Pope Benedict XVI called on the Church and its faithful on Sunday to "renew themselves" as tens of thousands of pilgrims and tourists attended his penultimate Angelus prayers.
"The Church calls on all its members to renew themselves... which constitutes a fight, a spiritual battle, because the evil spirit wants us to deviate from the road towards God," he told the crowds from his window overlooking St Peter's Square.
Families with young children, pensioners and nuns packed into the square in the sunshine said they had come to pay their respects to the pope, make their goodbyes or just share in a historic event ahead of Benedict's resignation.
Groups of scouts held up banners reading "We have loved you so much!" and "We will be with you... always" and said they wanted to show Benedict that his shock decision to stand down on February 28 had not shaken their faith in him.
"He has done it for the good of the Church, and will keep serving us. He is retiring to pray -- and God knows we need his prayers!" said Germana Blaiotta.
A serene-looking Benedict waved to the crowds and thanked them for turning out in such large numbers, calling it a "sign of affection and spiritual closeness", as the onlookers called out "viva il papa" (long live the pope).
The Vatican said over 50,000 people had turned out to see the 85-year-old pope, while local authorities put the number at over 100,000.
Benedict, whose surpise announcement last Monday that he would step down after eight years rocked the Church, called on the world's faithful to "refocus on God by disowning pride and egoism".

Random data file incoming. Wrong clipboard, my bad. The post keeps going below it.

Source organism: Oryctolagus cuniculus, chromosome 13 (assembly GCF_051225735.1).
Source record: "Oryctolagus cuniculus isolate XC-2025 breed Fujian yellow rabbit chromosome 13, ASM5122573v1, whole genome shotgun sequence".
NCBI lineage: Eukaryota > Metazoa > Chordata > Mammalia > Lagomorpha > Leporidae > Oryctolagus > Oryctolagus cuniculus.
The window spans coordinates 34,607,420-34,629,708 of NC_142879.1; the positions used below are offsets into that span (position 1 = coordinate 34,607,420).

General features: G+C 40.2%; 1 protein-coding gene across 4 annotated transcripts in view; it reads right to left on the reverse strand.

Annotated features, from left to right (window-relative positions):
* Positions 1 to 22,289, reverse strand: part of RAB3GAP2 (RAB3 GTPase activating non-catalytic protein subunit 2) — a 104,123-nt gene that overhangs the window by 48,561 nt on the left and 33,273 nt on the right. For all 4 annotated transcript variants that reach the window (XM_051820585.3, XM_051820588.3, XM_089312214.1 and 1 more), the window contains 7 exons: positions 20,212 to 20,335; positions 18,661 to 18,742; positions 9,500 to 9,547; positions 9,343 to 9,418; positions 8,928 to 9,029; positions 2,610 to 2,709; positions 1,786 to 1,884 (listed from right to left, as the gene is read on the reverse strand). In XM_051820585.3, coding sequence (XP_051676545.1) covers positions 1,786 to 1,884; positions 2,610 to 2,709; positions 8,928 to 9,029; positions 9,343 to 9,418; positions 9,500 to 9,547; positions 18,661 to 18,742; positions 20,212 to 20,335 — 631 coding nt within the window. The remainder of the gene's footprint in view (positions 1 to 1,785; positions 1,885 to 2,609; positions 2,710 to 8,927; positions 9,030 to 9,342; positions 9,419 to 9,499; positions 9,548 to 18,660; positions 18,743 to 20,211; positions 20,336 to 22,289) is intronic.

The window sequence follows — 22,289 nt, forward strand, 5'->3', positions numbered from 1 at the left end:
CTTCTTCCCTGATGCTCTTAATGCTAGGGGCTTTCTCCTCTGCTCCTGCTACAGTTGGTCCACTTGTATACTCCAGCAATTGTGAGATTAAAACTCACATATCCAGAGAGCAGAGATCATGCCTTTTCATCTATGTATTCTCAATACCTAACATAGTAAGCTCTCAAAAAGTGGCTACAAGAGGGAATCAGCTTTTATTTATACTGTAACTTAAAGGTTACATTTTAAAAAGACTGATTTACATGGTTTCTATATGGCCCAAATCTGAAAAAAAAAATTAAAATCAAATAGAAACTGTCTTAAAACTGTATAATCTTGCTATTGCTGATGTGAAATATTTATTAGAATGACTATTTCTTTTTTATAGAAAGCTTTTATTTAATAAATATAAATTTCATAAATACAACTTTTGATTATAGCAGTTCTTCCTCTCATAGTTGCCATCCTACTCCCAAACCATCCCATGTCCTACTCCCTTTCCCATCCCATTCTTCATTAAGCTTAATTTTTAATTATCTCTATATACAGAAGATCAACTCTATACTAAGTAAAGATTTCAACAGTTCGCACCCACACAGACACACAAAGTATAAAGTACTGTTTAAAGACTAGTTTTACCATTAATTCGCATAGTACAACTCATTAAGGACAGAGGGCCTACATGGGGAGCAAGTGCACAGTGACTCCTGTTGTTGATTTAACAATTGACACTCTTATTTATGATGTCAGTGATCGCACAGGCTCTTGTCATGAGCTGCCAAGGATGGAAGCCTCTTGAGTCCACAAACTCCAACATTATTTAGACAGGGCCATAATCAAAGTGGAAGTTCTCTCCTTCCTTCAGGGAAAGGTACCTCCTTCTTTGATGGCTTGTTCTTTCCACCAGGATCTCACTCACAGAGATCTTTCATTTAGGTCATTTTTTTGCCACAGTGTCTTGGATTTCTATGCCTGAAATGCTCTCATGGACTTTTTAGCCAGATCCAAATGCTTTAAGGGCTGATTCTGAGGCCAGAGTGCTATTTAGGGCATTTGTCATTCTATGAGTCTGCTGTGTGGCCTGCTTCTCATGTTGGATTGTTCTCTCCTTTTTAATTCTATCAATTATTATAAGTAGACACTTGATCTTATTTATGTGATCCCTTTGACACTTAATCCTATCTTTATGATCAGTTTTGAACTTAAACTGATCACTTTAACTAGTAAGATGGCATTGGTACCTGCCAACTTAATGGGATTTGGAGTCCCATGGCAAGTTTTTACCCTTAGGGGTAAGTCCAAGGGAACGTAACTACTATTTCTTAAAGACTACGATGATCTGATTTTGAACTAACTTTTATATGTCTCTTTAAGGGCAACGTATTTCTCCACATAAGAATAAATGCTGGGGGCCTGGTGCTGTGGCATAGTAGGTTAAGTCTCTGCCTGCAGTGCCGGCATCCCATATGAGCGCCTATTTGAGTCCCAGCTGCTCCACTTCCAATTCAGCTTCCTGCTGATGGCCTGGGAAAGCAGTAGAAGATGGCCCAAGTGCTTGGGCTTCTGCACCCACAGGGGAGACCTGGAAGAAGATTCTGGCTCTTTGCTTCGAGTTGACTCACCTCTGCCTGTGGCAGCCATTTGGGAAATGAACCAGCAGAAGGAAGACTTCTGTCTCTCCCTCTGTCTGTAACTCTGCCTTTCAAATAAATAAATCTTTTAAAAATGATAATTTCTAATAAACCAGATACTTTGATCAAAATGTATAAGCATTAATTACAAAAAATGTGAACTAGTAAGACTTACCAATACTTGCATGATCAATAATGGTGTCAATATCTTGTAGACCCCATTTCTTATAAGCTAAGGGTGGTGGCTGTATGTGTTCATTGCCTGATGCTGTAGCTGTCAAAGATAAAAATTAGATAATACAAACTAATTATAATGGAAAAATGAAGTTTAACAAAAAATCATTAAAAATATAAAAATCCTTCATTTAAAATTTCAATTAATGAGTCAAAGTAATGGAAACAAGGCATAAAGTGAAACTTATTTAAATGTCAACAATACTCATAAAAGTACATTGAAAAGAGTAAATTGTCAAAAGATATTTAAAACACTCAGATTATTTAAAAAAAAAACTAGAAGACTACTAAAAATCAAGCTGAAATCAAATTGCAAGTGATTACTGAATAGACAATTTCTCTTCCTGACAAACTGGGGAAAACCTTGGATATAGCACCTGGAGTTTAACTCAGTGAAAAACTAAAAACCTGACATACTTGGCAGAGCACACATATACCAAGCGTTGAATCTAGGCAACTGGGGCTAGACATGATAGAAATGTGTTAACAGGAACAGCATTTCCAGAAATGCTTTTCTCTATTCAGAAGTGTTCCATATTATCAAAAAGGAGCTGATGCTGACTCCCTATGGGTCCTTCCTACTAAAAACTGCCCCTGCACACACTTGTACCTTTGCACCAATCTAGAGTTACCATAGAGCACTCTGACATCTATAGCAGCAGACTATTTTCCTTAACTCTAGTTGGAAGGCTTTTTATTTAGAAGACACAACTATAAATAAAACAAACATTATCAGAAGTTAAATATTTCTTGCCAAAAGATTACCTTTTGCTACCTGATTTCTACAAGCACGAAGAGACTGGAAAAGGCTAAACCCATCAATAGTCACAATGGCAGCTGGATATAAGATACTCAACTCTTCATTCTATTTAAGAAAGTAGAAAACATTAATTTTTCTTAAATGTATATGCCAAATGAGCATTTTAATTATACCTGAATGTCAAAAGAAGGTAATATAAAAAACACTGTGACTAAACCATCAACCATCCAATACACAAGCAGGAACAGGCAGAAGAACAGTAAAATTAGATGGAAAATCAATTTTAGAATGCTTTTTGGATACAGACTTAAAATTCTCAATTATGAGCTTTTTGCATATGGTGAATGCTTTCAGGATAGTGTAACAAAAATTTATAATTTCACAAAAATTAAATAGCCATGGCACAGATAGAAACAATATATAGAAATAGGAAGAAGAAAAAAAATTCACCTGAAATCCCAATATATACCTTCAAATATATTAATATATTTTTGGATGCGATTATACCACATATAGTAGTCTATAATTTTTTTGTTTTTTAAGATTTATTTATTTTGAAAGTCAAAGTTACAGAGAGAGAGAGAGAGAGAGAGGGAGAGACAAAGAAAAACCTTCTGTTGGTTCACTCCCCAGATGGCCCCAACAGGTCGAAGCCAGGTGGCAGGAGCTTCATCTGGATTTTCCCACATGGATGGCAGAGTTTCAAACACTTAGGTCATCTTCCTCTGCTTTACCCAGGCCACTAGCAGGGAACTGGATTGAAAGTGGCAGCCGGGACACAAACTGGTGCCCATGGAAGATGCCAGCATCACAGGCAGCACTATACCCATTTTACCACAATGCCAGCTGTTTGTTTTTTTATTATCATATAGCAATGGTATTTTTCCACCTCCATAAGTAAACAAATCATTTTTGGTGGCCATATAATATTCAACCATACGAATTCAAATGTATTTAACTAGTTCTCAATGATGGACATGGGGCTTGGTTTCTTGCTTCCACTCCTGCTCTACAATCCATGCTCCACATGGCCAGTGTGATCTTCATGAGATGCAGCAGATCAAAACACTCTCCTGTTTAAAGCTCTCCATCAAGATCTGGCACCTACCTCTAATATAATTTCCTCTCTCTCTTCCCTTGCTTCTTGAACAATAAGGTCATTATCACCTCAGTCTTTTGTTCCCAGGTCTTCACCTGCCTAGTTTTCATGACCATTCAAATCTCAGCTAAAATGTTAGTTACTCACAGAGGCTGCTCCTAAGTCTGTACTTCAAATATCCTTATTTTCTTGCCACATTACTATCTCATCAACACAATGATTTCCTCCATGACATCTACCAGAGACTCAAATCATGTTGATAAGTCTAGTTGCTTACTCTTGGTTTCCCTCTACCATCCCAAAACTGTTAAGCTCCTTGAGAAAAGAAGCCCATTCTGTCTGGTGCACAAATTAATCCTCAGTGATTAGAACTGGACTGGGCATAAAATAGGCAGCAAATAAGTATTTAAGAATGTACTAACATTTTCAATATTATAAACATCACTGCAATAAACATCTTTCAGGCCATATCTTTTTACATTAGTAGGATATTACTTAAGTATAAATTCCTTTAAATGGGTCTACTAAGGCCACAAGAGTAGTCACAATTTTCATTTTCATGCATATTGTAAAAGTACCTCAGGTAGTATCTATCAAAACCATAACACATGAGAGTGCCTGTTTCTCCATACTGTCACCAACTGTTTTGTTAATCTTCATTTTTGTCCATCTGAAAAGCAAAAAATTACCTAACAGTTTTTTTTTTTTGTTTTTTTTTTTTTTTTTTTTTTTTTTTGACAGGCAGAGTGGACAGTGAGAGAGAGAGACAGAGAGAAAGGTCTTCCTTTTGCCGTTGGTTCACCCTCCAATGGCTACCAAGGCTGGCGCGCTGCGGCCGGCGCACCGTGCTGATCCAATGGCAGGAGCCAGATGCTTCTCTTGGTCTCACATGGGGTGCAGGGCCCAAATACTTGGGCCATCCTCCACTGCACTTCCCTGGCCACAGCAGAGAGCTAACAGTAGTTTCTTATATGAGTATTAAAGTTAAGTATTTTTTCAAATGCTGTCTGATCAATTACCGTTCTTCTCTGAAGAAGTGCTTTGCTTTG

His words were seem by some to hold a veiled reference to internal bickering within the Church in recent months, as well as the jostle for power as cardinals from all over the world prepare to vote in his successor.
"Benedict did everything for the Church, he was always in the limelight but they did nothing but criticise him and try and undermine him. Whoever follows him will have to have strong nerves," said Margherita Yager, 61, from Germany.
Christine Renier, a 48-year-old teacher from Paris, said she was in Rome on holiday and had wanted to see the pontiff before he retires to a secluded monastery behind the Vatican walls for a life of contemplation.
"It is a sad day, but I think Benedict was actually too rigid and lost many faithful among the young. I'm hoping for a pope who can throw out the bureaucracy and get back to the Church's roots, perhaps an African," she said.
Amid speculation over which of the 117 cardinals in the running might snap up the Vatican's top job, Italian media said Cardinal Angelo Scola, the Archbishop of Milan, was among the favourites backed by Benedict.
After meeting the pope Saturday, Scola said Benedict had told him "you have to become a light for everyone", a phrase pounced on by the media as a clue.
"Significant words which will be weighed by everyone," said the Repubblica, while La Stampa agreed they were "meaningful words".
At St Peter's Square, tourists snapping souvenir photographs of Benedict on their smart phones said he may have revolutionised the papacy.
"This is a moment which will go down in history. He's opened the door to future resignations and I cannot see anyone suffering through an old age as pope again. From now on they'll retire," said Michele Agostino, 66.
Later Sunday, the pontiff will start a week-long spiritual retreat and have only very few public engagements before he formally steps down -- the first to resign voluntarily in 700 years.
Benedict will receive Italian President Giorgio Napolitano on February 23, celebrate his last Angelus prayer on February 24 and hold a final audience in St Peter's Square with tens of thousands of followers on February 27.